1. Increase active customer engagement through social, mobile and traditional channel alignment
Many organisations have been attempting to reduce the activity required to engage with customers to lower their costs. However, an actively engaged customer is more willing to participate with the organization through multiple channels, ranging from online self-service tools or a mobile application to community participation or user group involvement. They are more willing to provide feedback when asked, make best use of the products or services on offer, and make suggestions on how to improve them. From the organization’s perspective, active engagement requires changes to people, process and technology.
Processes can be modified to make them more flexible, timely, reliable, thorough, accessible and personal, while technology can be introduced to encourage participation in such forums as ideation platforms, peer-to-peer support communities and better user experiences. Each is important to improve active customer engagement.
2. Build emotional customer engagement through transparency and trust
Emotional engagement is built up from multiple factors and is often a more powerful influence than rational/physical elements in how a customer engages with an organisation. The emotions associated with owning a product or using a service and with the interactions customers have with the organisation are of key importance. However, recognising an emotion and measuring and modifying an emotion in a systematic manner are extremely difficult.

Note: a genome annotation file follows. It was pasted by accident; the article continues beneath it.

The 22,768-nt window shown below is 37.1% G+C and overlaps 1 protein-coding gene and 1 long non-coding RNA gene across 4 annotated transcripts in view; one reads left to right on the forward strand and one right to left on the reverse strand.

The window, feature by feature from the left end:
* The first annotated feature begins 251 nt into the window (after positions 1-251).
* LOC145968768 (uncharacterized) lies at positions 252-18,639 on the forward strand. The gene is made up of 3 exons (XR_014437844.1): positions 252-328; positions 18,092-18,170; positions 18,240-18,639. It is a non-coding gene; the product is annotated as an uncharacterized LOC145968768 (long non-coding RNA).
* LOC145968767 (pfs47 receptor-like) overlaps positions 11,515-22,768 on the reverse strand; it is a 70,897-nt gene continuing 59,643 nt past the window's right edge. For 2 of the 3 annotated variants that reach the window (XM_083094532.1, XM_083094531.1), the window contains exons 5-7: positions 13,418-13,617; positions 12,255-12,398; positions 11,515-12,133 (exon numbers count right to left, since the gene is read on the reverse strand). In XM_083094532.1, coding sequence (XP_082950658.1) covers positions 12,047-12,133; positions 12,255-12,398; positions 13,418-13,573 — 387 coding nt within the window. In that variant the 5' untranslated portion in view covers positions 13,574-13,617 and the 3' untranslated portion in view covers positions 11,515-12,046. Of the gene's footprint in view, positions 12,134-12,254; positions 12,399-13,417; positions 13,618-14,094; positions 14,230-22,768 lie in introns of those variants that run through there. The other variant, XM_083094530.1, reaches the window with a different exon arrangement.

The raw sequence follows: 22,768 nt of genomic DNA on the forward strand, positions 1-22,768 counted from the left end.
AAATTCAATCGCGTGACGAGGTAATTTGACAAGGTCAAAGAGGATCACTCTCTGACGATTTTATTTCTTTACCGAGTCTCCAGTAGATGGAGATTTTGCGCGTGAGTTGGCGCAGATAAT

Customer satisfaction surveys have been used for decades in an attempt to detect and quantify emotions related to happiness and unhappiness. It is clear that those customers who are emotionally engaged are more likely to complain less, compliment more, buy more and contribute more than those who are not.
Another key factor is how organisations use, or more likely misuse, customer data. By respecting customers’ privacy rather than bombarding them with semi-personalised campaigns, organisations can elevate trust and engagement. Allowing customers to access the personal data held and giving them the ability to set controls on what data can be used puts them in a position of control and makes them more at ease with their provider.
3. Target rational customer engagement through greater customer participation and knowledge availability
Rational customer engagement is the involvement of a customer in accumulating lessons on a product or service and conducting additional fact-finding and research. The customer will decide what level of further relationship investment is warranted based on this research or general knowledge of the product and will then develop an appropriate depth and understanding of the vendor. Their level of engagement will therefore be linked to rational elements associated with the product, such as value, quality, detail and innovation. This elevated level of knowledge may then manifest itself in additional activities such as participation in a self-service community or engaging in co-creation or a customer panel.
4. Gain ethical customer engagement through demonstrated commitment to fairness with employees, partners, customers and community
Ethical engagement explores the deepest values and meanings by which people live. These aspects of life and human experience go beyond a purely materialistic view of the world. The organisation has a published framework that discusses how it views its responsibilities to employees, partners, customers, suppliers, the community and the world.
In the past, ethical engagement has been somewhat optional. If you are not ethical in your actions but you don’t get caught, then no harm would have been done. The problem now is that with 2bn Facebook users and 7bn mobile phone users across the world, organisations can no longer hide their ethical misdemeanors. In tandem, society as a whole is becoming more ethically aware and supportive of ethical principles and standards. Ethical engagement is, therefore, a growing consideration within many industries.
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